The results, published in a new study, show that intervening when patients have mild CRS symptoms did not affect T cells’ persistence. This was previously a reason why many doctors waited to intervene with medications until patients had severe symptoms of CRS.

However, the CAR T cells were just as effective in the patients who received the early intervention, continuing to expand and get patients into remission. The study found that adding the medications reduced the rate of severe CRS from 30% to 15%. As a result, the medications were added as a standard of care in PLAT-02 for managing mild CRS. Researchers suspects the study will change practice at other centers using CAR T-cell immunotherapies in a pediatric population.

In addition, researchers learned that Seattle Children’s immunotherapy trials have significantly fewer cases of severe CRS compared to other contemporary studies.

“This is a big finding,” said Dr. Rebecca Gardner, the PLAT-02 principal investigator and the study’s lead author. “The low rates of CRS in the PLAT-02 trial could be a result of our intervention strategy or a combination of how we manufacture our T cells in addition to our early intervention strategy.”

Addressing concerns about CAR T cell therapy in resistant or relapsed infant ALL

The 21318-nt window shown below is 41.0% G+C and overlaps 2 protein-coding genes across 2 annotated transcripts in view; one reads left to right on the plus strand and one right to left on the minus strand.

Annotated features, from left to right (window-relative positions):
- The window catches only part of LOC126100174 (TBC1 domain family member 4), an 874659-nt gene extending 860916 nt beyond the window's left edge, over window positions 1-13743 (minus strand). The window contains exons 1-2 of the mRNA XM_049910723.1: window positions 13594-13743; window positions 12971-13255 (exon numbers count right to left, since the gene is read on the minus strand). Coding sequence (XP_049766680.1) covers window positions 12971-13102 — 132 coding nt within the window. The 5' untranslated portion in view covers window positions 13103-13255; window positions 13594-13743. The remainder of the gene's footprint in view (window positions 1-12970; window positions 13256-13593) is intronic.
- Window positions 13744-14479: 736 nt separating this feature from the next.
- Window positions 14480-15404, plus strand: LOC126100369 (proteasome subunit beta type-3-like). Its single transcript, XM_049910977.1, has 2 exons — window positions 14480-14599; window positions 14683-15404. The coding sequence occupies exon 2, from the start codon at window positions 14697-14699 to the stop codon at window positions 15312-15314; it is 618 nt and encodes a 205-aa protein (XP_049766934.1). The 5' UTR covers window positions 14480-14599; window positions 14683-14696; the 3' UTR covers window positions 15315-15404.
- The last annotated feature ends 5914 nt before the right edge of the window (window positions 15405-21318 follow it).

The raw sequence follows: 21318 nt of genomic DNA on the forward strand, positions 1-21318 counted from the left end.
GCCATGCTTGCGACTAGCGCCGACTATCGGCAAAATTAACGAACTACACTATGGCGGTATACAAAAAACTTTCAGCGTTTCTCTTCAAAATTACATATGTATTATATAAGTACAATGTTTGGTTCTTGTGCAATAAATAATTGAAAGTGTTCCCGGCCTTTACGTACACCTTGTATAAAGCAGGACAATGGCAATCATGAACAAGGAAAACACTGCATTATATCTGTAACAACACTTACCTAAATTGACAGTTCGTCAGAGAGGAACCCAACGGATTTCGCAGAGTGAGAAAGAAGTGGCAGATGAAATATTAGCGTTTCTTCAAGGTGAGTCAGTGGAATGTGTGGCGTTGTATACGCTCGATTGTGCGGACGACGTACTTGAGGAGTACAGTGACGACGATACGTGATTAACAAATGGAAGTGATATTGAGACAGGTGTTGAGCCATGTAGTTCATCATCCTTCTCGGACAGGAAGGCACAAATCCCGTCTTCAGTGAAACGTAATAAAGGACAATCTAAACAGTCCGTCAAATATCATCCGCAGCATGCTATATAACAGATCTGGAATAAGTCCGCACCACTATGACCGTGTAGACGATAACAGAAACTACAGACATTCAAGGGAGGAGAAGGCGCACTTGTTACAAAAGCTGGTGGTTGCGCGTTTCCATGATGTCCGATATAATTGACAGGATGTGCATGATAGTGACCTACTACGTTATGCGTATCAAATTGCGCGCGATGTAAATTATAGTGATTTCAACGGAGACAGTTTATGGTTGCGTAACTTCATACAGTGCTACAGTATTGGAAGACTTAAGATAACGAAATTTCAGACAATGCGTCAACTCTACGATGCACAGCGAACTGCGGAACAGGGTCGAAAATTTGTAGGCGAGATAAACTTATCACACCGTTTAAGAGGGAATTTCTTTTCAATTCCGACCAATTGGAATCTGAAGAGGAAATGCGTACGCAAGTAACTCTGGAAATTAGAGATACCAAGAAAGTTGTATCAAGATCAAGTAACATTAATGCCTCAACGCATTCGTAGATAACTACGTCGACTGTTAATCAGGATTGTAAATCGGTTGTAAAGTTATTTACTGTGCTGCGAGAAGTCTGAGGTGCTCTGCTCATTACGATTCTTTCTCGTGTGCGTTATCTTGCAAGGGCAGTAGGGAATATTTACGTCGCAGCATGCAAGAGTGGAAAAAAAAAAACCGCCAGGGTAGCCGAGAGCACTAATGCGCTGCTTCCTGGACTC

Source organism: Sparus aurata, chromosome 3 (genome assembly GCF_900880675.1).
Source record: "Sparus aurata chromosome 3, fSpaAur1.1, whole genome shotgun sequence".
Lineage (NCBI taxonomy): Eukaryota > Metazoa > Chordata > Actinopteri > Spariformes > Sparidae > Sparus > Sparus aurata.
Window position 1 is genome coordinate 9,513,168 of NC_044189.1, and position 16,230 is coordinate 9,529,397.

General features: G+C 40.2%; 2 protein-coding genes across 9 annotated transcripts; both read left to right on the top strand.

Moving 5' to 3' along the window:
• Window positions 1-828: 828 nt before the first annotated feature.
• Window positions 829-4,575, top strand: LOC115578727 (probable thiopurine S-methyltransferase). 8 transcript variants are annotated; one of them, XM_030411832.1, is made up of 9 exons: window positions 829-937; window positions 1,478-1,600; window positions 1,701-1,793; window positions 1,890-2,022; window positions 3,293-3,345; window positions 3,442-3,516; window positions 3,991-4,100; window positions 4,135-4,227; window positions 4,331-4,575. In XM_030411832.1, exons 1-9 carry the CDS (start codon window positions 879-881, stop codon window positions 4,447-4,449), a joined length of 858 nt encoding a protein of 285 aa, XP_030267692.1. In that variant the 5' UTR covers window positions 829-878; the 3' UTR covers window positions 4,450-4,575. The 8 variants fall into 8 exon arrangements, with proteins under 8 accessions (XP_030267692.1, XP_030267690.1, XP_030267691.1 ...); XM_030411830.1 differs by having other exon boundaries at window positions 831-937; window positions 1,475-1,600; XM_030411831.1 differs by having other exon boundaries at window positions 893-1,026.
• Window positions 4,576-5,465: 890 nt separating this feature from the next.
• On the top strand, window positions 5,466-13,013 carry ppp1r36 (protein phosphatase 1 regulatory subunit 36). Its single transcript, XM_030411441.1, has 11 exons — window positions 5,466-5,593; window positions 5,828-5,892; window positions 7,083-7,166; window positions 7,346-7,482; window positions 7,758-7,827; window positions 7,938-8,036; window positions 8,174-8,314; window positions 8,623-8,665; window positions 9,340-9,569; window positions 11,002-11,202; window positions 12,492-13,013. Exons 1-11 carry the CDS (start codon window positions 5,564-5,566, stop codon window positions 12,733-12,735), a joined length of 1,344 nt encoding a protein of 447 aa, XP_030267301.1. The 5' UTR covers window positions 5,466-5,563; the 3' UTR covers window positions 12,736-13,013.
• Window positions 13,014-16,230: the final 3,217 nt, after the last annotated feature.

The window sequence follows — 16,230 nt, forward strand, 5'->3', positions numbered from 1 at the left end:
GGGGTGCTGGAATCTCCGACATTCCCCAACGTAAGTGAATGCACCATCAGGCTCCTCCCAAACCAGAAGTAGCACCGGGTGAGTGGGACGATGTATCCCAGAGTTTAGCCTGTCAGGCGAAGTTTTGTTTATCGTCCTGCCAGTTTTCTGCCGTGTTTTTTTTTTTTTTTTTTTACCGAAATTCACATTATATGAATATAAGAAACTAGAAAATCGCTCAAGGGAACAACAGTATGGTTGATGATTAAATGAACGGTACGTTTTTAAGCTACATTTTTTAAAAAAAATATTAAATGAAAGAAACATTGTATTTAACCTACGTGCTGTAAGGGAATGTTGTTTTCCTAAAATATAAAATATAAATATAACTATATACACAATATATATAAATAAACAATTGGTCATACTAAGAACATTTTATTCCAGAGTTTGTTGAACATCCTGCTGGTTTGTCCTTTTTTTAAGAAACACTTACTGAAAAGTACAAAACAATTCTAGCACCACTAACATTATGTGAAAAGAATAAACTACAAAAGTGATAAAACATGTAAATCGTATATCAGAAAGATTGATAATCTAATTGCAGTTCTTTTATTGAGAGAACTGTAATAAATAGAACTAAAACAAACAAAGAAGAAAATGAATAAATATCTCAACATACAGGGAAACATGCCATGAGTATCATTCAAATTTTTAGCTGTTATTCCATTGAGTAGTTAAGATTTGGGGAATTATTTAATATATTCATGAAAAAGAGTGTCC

Dr. Colleen Annesley, an oncologist and researcher at Seattle Children’s, shared research at ASH about the outcomes of the youngest patients enrolled in Seattle Children’s CAR T cell trials.

The abstract describes 18 patients with relapsed or refractory infant acute lymphoblastic leukemia (ALL) that received immunotherapy in the PLAT-02 or PLAT-05 trials.

“A significant portion of children with infant ALL tend to do poorly with chemotherapy and conventional therapy,” Annesley said. “Unfortunately, many will relapse and need to seek out additional therapies.”

There have been concerns in the field about infants undergoing CAR T cell therapy. However, researchers were able to manufacture CAR T cell products for all but one of the patients, and they saw no increase in toxicities compared to older patients. In addition, Annesley and her team found that experimental CAR T-cell therapies were as effective for younger patients as they were for older children, with more than 93% of treated patients achieving complete remission with no cancer cells detected after treatment.